Beginning 25 June 2015, Hauser & Wirth is pleased to present ‘Passing Leap’, a group exhibition featuring works by Sebastian Black, John Houck, Shana Lutker, Dave McDermott, Brian O’Doherty, Barbara Probst, Sara VanDerBeek, Claudia Wieser, and Haegue Yang.
On view through 31 July, the exhibition takes its title from the name of a complex trapeze trick. A ‘passing leap’ is a manoeuvre of great precision and skill, culminating in a dynamic moment in which an aerialist’s perspective is flipped, time is suspended, and the laws of physics seem to be broken. The artists included in ‘Passing Leap’ at Hauser & Wirth are connected by a specific interest in challenging the conventional relationship between viewer and artwork. They collapse constraints of time and space in order to suggest alternative realities, environments, and realms of perception. In ‘Passing Leap’ the viewer is invited to become a participant – to help resolve open-ended narratives, distorted perspectives, spotty memories, and false histories.
Painter and sculptor Sebastian Black is best known for his Puppy Paintings, a series of paintings that render droopy dog faces with long ears in fragmented abstract shapes with monochromatic palettes. Cubist forms create a Rorschach-like illusion of a female nude or a rolling landscape. The titles of these four paintings reiterate Black’s interest in verbal play and visual unreliability: ‘Ekphrasis’, meaning ‘a description of a work of art’, and ‘galimatias’, aka ‘gobbledygook.’
John Houck’s work re-imagines Antonioni’s classic film ‘Blowup’, in which the protagonist discovers an unexpected story hiding in the periphery of his own photographs. Houck has hacked film-editing and facial recognition software to refocus the film frame and guide the viewer’s attention toward an unnoticed narrative in an iconic film about the fallacy of visual evidence.
In ‘#Research (Chapter One)’ (2015) and ‘#Research (Chapter Three)’ (2015), Shana Lutker continues her investigation of specific fistfights that took place between key members of the Surrealist group. Through extensive research, she both collects and creates evidence for these histories, balancing upon the line between objectivity and subjectivity. Lutker’s work recalls crime scene evidence boards, and the viewer is left to identify and piece together the relevant details of a story.
Dave McDermott’s new paintings adapt different themes and plots from literature, cinema, and history to create snapshots of a nonlinear and indefinable space. McDermott’s faintly outlined characters are archetypes at once familiar and obscure, create uncertain access points to new narratives.
Brian O’Doherty’s installations juxtapose geometric wall paintings with rope – like a line drawing in space, the rope is placed to distort perspectives as the viewer moves. These perspectival interventions deconstruct the gallery space in which they are situated. O’Doherty’s works give form to the argument of his noted essay ‘Inside the White Cube’ (1956): the white walls of a gallery are charged with modernist design and history, and are anything but antiseptic.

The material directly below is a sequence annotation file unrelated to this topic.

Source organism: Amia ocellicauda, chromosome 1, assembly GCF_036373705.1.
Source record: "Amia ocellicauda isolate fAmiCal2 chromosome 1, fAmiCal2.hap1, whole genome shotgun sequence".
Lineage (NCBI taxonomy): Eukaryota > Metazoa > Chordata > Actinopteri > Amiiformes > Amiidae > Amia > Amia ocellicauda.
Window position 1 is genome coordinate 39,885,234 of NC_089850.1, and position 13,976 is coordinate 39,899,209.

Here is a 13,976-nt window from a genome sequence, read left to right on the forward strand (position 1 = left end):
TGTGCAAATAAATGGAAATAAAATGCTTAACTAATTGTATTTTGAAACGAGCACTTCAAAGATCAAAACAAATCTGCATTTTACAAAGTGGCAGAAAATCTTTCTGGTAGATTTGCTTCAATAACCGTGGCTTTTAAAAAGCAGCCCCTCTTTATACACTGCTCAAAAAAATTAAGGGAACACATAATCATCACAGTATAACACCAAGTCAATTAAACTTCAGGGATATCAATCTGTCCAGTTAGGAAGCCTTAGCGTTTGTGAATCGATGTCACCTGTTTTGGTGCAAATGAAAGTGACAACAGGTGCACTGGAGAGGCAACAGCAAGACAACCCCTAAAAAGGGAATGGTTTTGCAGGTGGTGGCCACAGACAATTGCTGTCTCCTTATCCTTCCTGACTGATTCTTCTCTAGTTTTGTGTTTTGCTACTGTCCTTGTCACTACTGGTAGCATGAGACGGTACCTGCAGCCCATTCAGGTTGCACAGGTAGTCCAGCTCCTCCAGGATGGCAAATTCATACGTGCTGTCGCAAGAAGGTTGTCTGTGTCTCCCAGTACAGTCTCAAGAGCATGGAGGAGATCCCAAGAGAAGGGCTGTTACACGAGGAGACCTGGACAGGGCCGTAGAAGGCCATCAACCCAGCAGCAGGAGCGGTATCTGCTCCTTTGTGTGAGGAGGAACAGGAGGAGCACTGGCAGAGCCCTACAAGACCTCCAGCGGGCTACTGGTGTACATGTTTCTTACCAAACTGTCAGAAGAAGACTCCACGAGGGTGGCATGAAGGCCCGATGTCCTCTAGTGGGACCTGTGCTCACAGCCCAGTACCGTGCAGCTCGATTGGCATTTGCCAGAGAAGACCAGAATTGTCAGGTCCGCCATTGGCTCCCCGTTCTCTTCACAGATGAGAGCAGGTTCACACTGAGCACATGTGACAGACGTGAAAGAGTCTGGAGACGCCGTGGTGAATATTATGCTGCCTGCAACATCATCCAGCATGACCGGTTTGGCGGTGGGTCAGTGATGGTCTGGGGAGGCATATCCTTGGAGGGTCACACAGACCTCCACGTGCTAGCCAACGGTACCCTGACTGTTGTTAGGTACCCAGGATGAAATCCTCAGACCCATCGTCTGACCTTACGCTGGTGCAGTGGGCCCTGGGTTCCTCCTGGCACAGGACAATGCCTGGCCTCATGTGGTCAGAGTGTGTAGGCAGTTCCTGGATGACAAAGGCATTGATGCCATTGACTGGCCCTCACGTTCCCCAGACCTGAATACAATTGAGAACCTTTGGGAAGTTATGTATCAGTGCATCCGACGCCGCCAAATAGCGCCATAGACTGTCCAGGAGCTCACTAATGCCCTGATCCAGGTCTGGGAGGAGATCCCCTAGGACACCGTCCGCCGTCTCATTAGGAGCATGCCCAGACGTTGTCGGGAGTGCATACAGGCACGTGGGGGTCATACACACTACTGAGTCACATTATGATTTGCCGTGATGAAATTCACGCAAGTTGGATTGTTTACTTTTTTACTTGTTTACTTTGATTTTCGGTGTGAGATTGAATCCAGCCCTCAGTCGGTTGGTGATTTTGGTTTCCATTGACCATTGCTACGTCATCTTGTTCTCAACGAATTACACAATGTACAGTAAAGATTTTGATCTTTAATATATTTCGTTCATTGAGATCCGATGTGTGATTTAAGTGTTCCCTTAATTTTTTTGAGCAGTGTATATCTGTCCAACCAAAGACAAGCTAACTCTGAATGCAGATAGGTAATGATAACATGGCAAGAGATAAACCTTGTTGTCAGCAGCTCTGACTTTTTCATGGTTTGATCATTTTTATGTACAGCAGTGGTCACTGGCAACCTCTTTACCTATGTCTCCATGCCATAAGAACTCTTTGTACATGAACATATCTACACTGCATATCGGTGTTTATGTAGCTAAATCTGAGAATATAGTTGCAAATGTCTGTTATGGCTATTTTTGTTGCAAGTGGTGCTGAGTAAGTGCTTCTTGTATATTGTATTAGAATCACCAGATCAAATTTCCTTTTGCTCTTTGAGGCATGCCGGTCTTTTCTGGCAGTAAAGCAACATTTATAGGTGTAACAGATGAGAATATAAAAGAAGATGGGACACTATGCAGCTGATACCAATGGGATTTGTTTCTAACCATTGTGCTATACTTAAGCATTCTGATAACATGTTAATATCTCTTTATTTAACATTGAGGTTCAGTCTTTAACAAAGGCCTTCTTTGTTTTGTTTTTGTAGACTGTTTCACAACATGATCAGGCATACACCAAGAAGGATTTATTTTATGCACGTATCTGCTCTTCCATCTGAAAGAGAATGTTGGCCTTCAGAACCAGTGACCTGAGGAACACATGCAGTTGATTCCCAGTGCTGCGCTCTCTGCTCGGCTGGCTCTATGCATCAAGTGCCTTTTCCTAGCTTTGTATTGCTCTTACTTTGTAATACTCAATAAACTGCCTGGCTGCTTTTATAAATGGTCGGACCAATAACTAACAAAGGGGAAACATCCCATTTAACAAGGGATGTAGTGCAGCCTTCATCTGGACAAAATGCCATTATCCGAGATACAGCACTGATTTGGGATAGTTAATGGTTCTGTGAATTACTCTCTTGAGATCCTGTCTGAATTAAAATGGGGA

Barbara Probst’s work subverts the single frame in photography to expand the finite moment captured in an image. By using a radio-controlled shutter release, Probst is able to construct multiple vantage points on a single scene, dissecting the split second into many simultaneous narratives.
Sara VanDerBeek’s new series of in-the-studio photographs expand upon her interests in ancient artefacts and contemporary cities to create dreamlike images of ambiguous times and places. These works layer two images within a frame to create a shallow relief that plays against the two-dimensional photograph. The stilllifes are closely cropped then cut and wrapped to create ephemeral abstractions, with the photograph acting as hybrid of image and object.
Claudia Wieser’s sculptures, works on paper, wallpaper, and mirrored panels create a mystical environment of whimsy and play. In ‘Passing Leap’, Wieser’s installation is a meditation on geometric abstraction, art history, architecture, and film. While contemplating Wieser’s precise geometries and elemental forms, the viewer might be surprised to encounter larger philosophical and spiritual questions in her seemingly austere installation.
Haegue Yang explores the everyday object as a starting point for abstract compositions. ‘Dress Vehicle – Square Hunter’ (2011), comes from a series of sculptures made of venetian blinds. Parallel blinds manipulate the viewer’s sight by playing with light and transparency. In ‘Wild in Aspen: Celestial Martial Plan’ (2011), banal household objects seem to have an inner spiritual life. In both works, the threshold between interior and exterior is called into question.